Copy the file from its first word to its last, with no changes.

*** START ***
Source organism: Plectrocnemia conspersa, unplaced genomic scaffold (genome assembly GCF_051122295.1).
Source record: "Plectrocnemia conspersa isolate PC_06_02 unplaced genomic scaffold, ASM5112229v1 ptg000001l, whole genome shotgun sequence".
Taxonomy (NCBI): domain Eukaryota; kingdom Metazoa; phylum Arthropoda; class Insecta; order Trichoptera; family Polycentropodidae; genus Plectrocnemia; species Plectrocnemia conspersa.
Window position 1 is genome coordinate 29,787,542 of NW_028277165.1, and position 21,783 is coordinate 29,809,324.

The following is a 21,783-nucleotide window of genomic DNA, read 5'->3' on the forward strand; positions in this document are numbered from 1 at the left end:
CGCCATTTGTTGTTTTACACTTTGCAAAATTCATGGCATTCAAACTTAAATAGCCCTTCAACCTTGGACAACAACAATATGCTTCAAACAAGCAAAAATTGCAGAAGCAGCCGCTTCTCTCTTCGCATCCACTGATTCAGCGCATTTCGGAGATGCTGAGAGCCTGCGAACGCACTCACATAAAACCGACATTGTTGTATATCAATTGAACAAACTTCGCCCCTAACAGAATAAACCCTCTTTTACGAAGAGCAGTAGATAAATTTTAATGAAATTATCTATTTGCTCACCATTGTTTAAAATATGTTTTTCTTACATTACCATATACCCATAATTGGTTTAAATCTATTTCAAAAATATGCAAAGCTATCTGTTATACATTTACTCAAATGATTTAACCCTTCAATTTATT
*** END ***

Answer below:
Source organism: Plectrocnemia conspersa, unplaced genomic scaffold (genome assembly GCF_051122295.1).
Source record: "Plectrocnemia conspersa isolate PC_06_02 unplaced genomic scaffold, ASM5112229v1 ptg000001l, whole genome shotgun sequence".
Taxonomy (NCBI): domain Eukaryota; kingdom Metazoa; phylum Arthropoda; class Insecta; order Trichoptera; family Polycentropodidae; genus Plectrocnemia; species Plectrocnemia conspersa.
Window position 1 is genome coordinate 29,787,542 of NW_028277165.1, and position 21,783 is coordinate 29,809,324.

The following is a 21,783-nucleotide window of genomic DNA, read 5'->3' on the forward strand; positions in this document are numbered from 1 at the left end:
CGCCATTTGTTGTTTTACACTTTGCAAAATTCATGGCATTCAAACTTAAATAGCCCTTCAACCTTGGACAACAACAATATGCTTCAAACAAGCAAAAATTGCAGAAGCAGCCGCTTCTCTCTTCGCATCCACTGATTCAGCGCATTTCGGAGATGCTGAGAGCCTGCGAACGCACTCACATAAAACCGACATTGTTGTATATCAATTGAACAAACTTCGCCCCTAACAGAATAAACCCTCTTTTACGAAGAGCAGTAGATAAATTTTAATGAAATTATCTATTTGCTCACCATTGTTTAAAATATGTTTTTCTTACATTACCATATACCCATAATTGGTTTAAATCTATTTCAAAAATATGCAAAGCTATCTGTTATACATTTACTCAAATGATTTAACCCTTCAATTTATT